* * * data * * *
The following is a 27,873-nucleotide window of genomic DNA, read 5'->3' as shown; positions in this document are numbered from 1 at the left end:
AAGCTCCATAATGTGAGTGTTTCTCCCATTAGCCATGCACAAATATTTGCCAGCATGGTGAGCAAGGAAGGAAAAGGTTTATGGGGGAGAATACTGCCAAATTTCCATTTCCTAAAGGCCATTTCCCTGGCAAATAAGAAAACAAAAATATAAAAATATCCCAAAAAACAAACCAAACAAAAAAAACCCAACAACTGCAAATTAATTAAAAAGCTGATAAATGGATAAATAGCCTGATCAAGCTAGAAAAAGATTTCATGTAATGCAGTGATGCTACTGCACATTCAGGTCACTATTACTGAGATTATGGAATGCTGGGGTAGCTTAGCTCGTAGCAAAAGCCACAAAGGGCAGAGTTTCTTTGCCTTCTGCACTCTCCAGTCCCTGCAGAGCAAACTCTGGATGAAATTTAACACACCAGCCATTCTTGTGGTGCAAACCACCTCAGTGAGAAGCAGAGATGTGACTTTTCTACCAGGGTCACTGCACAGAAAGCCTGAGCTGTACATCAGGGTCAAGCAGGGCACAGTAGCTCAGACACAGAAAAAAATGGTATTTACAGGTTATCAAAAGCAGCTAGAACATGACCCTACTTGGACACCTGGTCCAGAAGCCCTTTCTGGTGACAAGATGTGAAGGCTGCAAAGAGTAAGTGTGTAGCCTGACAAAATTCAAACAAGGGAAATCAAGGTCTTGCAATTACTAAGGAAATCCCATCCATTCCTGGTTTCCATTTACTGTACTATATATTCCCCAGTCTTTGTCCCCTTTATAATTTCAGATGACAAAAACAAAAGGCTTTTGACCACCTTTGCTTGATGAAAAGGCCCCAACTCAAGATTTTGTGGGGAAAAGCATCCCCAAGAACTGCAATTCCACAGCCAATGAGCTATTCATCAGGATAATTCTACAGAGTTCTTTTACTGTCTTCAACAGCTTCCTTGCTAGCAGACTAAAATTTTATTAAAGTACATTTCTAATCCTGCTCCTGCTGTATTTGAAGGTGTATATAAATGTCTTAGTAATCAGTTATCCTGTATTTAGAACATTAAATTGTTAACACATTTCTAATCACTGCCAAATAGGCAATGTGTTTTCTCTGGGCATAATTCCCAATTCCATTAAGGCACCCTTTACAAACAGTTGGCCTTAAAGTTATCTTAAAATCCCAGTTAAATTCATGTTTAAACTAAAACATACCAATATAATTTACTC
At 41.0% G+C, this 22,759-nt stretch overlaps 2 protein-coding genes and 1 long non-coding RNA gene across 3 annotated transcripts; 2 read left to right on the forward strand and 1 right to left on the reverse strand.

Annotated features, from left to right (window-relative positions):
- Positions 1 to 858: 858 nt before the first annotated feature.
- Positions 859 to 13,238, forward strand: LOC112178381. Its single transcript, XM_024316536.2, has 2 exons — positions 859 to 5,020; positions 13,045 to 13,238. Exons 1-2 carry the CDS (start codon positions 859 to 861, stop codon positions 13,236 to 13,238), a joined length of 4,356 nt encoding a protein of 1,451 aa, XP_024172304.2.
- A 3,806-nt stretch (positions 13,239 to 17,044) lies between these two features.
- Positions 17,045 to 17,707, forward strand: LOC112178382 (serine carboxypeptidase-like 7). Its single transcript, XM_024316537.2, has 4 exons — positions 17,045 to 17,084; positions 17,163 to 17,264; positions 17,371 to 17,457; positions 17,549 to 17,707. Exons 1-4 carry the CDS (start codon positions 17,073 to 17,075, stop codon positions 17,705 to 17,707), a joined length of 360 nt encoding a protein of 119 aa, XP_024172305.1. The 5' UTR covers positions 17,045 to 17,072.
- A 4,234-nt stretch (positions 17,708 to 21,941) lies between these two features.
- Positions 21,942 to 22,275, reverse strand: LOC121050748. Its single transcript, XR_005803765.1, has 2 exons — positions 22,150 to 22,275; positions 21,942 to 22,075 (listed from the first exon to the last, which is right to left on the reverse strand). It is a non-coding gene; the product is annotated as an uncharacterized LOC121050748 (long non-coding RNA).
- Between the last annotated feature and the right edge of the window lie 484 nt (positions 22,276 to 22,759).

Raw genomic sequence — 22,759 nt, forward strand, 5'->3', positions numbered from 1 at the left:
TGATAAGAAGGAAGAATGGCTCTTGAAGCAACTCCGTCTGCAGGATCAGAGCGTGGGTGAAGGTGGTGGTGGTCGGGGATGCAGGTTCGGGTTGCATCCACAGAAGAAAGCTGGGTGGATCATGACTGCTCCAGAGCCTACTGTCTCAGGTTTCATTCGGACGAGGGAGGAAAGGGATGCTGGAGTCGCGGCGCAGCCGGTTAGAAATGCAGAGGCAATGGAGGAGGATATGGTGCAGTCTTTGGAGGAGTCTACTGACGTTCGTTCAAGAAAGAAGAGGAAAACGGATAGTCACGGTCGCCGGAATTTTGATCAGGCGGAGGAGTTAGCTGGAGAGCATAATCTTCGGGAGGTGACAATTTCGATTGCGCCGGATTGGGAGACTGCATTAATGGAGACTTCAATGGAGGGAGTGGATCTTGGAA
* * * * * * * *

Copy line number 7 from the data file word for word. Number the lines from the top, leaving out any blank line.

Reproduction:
- A 3,806-nt stretch (positions 13,239 to 17,044) lies between these two features.